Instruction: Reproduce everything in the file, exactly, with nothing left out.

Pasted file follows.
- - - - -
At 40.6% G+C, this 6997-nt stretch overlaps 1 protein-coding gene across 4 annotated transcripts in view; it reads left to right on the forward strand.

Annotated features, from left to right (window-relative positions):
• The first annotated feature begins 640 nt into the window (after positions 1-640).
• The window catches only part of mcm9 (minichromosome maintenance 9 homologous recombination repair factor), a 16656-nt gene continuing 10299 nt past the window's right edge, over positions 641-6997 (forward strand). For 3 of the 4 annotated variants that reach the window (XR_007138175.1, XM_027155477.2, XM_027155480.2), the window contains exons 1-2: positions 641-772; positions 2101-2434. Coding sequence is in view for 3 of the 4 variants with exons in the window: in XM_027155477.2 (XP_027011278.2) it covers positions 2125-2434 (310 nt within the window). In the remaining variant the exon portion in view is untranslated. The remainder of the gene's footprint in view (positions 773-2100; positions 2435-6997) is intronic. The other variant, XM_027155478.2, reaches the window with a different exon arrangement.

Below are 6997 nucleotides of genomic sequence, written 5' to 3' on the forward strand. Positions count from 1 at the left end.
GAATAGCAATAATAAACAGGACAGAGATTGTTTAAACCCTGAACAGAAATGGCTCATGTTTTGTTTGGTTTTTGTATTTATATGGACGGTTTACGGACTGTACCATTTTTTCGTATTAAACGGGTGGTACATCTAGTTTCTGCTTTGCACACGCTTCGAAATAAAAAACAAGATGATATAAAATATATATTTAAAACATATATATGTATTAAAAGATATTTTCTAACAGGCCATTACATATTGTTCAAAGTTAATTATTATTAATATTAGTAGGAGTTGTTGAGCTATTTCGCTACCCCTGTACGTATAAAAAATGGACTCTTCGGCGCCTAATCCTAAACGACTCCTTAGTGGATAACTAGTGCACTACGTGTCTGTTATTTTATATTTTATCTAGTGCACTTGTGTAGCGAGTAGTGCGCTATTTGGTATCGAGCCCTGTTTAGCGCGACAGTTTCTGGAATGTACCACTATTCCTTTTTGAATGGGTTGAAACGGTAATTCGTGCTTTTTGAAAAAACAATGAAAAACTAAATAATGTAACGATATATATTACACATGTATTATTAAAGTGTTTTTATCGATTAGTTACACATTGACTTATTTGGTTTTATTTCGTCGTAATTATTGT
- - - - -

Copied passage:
At 40.6% G+C, this 6997-nt stretch overlaps 1 protein-coding gene across 4 annotated transcripts in view; it reads left to right on the forward strand.

Annotated features, from left to right (window-relative positions):
• The first annotated feature begins 640 nt into the window (after positions 1-640).
• The window catches only part of mcm9 (minichromosome maintenance 9 homologous recombination repair factor), a 16656-nt gene continuing 10299 nt past the window's right edge, over positions 641-6997 (forward strand). For 3 of the 4 annotated variants that reach the window (XR_007138175.1, XM_027155477.2, XM_027155480.2), the window contains exons 1-2: positions 641-772; positions 2101-2434. Coding sequence is in view for 3 of the 4 variants with exons in the window: in XM_027155477.2 (XP_027011278.2) it covers positions 2125-2434 (310 nt within the window). In the remaining variant the exon portion in view is untranslated. The remainder of the gene's footprint in view (positions 773-2100; positions 2435-6997) is intronic. The other variant, XM_027155478.2, reaches the window with a different exon arrangement.

Below are 6997 nucleotides of genomic sequence, written 5' to 3' on the forward strand. Positions count from 1 at the left end.
GAATAGCAATAATAAACAGGACAGAGATTGTTTAAACCCTGAACAGAAATGGCTCATGTTTTGTTTGGTTTTTGTATTTATATGGACGGTTTACGGACTGTACCATTTTTTCGTATTAAACGGGTGGTACATCTAGTTTCTGCTTTGCACACGCTTCGAAATAAAAAACAAGATGATATAAAATATATATTTAAAACATATATATGTATTAAAAGATATTTTCTAACAGGCCATTACATATTGTTCAAAGTTAATTATTATTAATATTAGTAGGAGTTGTTGAGCTATTTCGCTACCCCTGTACGTATAAAAAATGGACTCTTCGGCGCCTAATCCTAAACGACTCCTTAGTGGATAACTAGTGCACTACGTGTCTGTTATTTTATATTTTATCTAGTGCACTTGTGTAGCGAGTAGTGCGCTATTTGGTATCGAGCCCTGTTTAGCGCGACAGTTTCTGGAATGTACCACTATTCCTTTTTGAATGGGTTGAAACGGTAATTCGTGCTTTTTGAAAAAACAATGAAAAACTAAATAATGTAACGATATATATTACACATGTATTATTAAAGTGTTTTTATCGATTAGTTACACATTGACTTATTTGGTTTTATTTCGTCGTAATTATTGT